Lebanese banks have weathered punishing conditions, including a tough new tax regime. Technological innovations continue to drive progress, but as James King reports, structural economic flaws must be addressed if they are to continue to thrive. 

Blom Bank

Lebanon’s banks have, in recent years, been operating in less than ideal conditions. The economy is estimated to have grown between 1% and 1.5% in 2017, after expanding by about 1.8% in the previous year, according to the International Monetary Fund.

This sub-optimal growth has been accompanied by escalating political and security concerns both at home and across the wider Middle East region. Domestically, ineffective governance has failed to address structural flaws in the economy, while the introduction of a new tax regime, in which Lebanon’s banks were a key target, has piled pressure on the county’s lenders.

Alpha banks

But generating a profit under adverse circumstances is an area in which Lebanese bankers do particularly well, and the past year has been no exception. The county’s 14 largest banks, known as the 'alpha banks', registered a 6% increase in net profits in 2017 in US dollar terms. Total assets grew by a similar amount, at 6.6%, thanks in part to an uptick in domestic lending. The story behind this relative success is a familiar one: Lebanon’s banks adapt, innovate and hunt for efficiency to an almost peerless degree.

“In the past 12 to 18 months, Lebanon has witnessed challenging economic and political situations that have affected the entire banking sector. However, and despite all these difficulties, Fransabank was able to register a sustainable performance with total assets, customer deposits and net loans that have grown steadily,” says Fransabank general manager Nadim Kassar.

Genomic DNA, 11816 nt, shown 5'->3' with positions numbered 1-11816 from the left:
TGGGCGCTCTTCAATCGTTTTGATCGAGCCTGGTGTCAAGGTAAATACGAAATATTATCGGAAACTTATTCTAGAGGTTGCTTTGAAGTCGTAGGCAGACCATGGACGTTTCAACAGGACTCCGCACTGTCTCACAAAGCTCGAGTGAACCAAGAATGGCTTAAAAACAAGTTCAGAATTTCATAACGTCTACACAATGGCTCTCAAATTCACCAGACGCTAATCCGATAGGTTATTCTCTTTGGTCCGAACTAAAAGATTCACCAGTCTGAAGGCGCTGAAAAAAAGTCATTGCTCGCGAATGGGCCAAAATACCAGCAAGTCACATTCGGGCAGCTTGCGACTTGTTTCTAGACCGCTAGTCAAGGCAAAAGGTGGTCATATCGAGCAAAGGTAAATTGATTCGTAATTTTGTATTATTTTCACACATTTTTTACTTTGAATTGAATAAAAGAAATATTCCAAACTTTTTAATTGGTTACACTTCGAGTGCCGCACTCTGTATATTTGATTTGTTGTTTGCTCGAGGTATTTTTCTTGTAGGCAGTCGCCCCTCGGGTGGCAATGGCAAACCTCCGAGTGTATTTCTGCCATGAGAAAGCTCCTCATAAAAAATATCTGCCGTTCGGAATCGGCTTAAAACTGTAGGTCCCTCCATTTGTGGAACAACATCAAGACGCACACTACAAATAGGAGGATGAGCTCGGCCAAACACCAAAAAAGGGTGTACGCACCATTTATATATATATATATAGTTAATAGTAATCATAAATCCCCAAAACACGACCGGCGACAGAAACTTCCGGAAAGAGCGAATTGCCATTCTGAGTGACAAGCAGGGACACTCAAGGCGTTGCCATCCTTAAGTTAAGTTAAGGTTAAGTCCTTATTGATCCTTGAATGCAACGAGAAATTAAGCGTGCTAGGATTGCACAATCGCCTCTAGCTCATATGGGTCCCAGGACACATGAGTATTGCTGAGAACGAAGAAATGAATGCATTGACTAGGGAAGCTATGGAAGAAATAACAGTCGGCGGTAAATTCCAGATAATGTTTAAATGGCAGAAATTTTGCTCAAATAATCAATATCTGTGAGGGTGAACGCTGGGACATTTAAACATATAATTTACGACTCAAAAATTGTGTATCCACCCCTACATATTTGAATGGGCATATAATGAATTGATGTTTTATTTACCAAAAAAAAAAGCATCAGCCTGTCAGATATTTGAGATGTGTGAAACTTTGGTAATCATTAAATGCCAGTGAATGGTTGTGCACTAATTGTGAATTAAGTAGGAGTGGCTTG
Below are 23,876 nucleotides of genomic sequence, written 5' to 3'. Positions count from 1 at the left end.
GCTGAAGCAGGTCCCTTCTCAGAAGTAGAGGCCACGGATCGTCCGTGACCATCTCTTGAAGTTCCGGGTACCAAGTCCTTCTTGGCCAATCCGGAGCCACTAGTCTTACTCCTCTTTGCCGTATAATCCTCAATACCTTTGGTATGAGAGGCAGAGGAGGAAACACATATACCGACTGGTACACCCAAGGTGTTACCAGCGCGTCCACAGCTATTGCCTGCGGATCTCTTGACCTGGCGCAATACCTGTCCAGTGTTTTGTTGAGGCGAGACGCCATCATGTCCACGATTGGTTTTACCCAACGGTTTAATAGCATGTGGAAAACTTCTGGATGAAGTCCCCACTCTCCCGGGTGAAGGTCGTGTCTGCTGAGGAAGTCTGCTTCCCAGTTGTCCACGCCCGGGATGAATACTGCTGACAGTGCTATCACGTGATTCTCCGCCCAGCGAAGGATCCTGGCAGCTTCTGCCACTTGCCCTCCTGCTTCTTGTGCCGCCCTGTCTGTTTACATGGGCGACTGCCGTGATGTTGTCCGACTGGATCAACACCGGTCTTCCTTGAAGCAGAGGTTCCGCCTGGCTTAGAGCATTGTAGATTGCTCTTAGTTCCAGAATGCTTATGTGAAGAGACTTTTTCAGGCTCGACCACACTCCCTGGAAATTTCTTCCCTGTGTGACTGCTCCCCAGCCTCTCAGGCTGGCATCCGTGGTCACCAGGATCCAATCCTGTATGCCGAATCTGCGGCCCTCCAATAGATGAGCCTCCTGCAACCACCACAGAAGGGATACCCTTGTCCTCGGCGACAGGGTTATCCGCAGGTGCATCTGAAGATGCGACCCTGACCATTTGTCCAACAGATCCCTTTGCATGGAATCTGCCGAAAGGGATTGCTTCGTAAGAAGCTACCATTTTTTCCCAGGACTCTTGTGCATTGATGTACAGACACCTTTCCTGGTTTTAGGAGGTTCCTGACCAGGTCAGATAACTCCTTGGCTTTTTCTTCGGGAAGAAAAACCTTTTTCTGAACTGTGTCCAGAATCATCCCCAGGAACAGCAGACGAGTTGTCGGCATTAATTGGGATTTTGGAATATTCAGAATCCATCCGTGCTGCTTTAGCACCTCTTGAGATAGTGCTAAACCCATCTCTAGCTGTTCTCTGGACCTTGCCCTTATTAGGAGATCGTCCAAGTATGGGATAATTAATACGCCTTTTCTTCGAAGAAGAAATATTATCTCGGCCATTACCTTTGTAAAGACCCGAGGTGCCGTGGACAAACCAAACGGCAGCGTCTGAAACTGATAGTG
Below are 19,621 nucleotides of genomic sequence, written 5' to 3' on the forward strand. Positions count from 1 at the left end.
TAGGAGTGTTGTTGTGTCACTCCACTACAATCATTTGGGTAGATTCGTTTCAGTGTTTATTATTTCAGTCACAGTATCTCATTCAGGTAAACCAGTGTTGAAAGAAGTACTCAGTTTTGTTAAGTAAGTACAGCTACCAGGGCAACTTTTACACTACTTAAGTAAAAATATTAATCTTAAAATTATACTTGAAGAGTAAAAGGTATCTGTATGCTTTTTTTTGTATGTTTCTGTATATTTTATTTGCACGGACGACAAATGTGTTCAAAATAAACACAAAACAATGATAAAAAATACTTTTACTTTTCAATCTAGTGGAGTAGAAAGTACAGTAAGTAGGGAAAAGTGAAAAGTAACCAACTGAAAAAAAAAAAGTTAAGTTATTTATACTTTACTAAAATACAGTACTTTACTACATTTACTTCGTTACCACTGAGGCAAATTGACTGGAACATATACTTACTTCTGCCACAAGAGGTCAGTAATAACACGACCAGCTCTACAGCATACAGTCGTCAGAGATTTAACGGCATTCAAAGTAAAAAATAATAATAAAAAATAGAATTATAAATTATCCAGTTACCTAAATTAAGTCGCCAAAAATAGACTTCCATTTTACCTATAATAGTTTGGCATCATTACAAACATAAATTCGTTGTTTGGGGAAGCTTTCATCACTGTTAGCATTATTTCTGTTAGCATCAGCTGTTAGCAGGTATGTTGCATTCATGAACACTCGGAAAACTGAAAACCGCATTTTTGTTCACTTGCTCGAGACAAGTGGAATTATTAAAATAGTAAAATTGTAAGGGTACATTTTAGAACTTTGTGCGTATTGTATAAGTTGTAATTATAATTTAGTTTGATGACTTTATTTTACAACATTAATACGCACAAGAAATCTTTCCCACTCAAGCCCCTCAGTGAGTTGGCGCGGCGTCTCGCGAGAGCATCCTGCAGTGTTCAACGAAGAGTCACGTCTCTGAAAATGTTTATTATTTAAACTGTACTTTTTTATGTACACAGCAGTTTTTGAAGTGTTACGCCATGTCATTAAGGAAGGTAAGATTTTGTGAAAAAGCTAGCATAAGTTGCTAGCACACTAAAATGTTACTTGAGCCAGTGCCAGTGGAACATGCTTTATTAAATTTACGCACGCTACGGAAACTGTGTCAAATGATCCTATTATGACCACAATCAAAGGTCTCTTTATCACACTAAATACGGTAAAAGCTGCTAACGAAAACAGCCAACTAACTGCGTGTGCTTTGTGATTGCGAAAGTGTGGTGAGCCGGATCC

That the country’s big-hitting banks have emerged relatively unscathed from the travails of recent years is no surprise. But the extent to which they have prospered despite these difficulties is worth noting. For instance, Lebanon’s second largest bank by assets, Blom Bank, registered a return on average common equity and a return on average assets of 17.1% and 1.56%, respectively, in 2017. By the end of the year, the bank’s net profits had grown by 4.7%, compared with 2016, to reach $484.69m.

“All things considered, Blom Bank’s performance in the past year or so has been pretty good. The country is still in the midst of an economic slowdown and the region remains unstable politically, so operating conditions continue to be challenging,” says Saad Azhari, Blom Bank chairman and general manager.

Lebanon’s largest bank by total assets, Bank Audi, also registered strong growth over the period. This was in part due to the bank’s focus on cost control and the search for greater efficiencies in a more a challenging domestic environment. “We were able to decrease our operating expenses by $76m in 2017 compared with 2016. And this is what has impacted the bottom line,” says Freddie Baz, general manager and group strategy director at Bank Audi.

The country is still in the midst of an economic slowdown and the region remains unstable politically, so operating conditions continue to be challenging

Saad Azhari

Green financing

Beyond the numbers, Lebanon’s banks have continued to push the boundaries of their products, services and wider offerings. Several lenders are harnessing innovation – which has always been at the heart of Lebanon’s financial sector – to address the challenges facing the wider economy. A case in point is Fransabank’s April 2018 green bond issuance, which made it the first bank in Lebanon and the wider to Levant to execute a transaction of this kind. An initial issuance of $60m-worth of series one green bonds will be followed by other series out of a total global green bond programme of $150m.

“For years now, Fransabank has strategically positioned itself in financing sustainable energy projects. This includes energy efficiency, renewable energy (wind, solar), waste management, water treatment and water management. We have been pioneering in this segment of the market and have financed more than 175 projects for about $110m,” says Mr Kassar.